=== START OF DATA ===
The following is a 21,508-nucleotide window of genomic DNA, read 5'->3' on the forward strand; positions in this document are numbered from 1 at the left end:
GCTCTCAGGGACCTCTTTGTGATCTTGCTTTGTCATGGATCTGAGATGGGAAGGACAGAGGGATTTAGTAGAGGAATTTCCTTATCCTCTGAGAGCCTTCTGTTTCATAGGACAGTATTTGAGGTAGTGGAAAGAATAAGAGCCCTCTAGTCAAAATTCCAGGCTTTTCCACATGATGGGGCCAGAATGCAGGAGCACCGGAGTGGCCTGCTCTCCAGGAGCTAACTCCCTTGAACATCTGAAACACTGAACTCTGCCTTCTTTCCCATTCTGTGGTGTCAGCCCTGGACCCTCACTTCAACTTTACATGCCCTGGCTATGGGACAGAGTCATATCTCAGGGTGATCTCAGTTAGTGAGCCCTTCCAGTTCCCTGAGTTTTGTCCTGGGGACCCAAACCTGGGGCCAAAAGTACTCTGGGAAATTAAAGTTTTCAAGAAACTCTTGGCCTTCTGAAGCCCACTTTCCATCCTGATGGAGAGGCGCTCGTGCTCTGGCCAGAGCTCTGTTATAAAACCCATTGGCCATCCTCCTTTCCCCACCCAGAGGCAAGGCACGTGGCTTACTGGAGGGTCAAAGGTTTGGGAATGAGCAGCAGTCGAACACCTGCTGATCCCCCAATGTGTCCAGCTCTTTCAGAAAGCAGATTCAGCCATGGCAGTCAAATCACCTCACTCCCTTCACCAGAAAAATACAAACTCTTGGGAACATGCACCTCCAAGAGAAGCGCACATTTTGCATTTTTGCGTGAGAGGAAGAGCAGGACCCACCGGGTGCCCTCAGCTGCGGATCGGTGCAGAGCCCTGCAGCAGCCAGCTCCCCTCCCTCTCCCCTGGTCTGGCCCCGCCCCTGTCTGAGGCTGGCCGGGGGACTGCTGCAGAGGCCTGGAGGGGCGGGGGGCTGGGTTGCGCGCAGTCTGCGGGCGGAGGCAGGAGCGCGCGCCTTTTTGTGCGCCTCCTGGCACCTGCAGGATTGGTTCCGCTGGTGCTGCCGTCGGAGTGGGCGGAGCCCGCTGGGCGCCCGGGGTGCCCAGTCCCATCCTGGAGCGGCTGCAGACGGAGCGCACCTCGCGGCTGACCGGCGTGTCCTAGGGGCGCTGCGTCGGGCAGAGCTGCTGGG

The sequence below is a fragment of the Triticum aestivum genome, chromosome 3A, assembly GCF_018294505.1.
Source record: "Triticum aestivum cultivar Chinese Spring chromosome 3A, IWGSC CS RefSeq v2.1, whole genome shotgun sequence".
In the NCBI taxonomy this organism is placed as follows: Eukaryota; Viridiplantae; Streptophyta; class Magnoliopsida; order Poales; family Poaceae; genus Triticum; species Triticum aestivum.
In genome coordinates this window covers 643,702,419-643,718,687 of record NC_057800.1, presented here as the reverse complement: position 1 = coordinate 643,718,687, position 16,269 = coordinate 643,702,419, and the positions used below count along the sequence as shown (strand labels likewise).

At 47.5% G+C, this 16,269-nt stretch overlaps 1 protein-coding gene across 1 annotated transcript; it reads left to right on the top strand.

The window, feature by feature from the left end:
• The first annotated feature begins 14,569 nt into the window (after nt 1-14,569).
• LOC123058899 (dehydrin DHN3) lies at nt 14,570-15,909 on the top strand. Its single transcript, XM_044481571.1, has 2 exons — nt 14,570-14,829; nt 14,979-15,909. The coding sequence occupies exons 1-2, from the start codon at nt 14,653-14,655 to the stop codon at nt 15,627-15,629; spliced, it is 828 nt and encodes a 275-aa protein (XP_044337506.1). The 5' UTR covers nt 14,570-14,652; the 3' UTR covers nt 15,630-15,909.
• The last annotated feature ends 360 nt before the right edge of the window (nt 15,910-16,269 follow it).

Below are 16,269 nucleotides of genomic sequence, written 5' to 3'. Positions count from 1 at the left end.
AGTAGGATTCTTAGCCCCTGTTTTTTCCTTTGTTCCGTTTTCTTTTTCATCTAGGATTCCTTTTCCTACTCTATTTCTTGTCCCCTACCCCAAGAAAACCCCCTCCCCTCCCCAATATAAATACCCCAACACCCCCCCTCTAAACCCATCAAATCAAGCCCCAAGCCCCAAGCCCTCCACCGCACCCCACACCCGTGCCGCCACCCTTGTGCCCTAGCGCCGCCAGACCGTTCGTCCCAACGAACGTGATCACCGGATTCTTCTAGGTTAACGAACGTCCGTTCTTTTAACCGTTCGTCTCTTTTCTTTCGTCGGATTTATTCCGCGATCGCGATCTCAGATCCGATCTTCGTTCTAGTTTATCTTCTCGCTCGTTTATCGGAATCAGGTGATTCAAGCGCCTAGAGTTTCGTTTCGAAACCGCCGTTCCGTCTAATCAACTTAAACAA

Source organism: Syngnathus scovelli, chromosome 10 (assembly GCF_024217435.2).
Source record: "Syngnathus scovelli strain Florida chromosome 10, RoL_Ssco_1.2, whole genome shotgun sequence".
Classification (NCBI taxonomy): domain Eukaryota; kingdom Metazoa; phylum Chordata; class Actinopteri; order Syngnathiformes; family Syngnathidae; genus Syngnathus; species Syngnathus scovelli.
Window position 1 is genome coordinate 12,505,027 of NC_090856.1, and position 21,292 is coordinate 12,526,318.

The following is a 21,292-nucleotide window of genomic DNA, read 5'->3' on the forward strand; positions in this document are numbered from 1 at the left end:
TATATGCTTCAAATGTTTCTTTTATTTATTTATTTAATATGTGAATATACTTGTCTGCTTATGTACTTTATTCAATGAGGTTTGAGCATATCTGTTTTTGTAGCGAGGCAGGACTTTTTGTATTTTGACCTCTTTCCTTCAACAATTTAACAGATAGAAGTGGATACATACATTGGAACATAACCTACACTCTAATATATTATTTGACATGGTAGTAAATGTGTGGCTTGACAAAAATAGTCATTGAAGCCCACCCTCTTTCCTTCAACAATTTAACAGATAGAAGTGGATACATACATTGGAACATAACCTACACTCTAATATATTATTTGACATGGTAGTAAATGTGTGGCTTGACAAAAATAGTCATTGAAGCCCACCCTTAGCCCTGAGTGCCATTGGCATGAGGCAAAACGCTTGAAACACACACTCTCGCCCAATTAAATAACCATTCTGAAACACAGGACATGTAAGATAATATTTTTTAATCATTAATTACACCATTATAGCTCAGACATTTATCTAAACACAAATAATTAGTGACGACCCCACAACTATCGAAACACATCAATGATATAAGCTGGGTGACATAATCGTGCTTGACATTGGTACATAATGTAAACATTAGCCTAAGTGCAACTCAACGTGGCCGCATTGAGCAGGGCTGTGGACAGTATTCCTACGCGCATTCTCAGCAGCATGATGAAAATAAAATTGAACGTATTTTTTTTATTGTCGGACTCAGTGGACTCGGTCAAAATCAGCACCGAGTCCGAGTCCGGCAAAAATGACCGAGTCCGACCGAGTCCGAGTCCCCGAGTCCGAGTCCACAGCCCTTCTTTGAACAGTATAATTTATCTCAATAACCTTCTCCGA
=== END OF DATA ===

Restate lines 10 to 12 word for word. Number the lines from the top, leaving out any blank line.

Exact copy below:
• LOC123058899 (dehydrin DHN3) lies at nt 14,570-15,909 on the top strand. Its single transcript, XM_044481571.1, has 2 exons — nt 14,570-14,829; nt 14,979-15,909. The coding sequence occupies exons 1-2, from the start codon at nt 14,653-14,655 to the stop codon at nt 15,627-15,629; spliced, it is 828 nt and encodes a 275-aa protein (XP_044337506.1). The 5' UTR covers nt 14,570-14,652; the 3' UTR covers nt 15,630-15,909.
• The last annotated feature ends 360 nt before the right edge of the window (nt 15,910-16,269 follow it).

Below are 16,269 nucleotides of genomic sequence, written 5' to 3'. Positions count from 1 at the left end.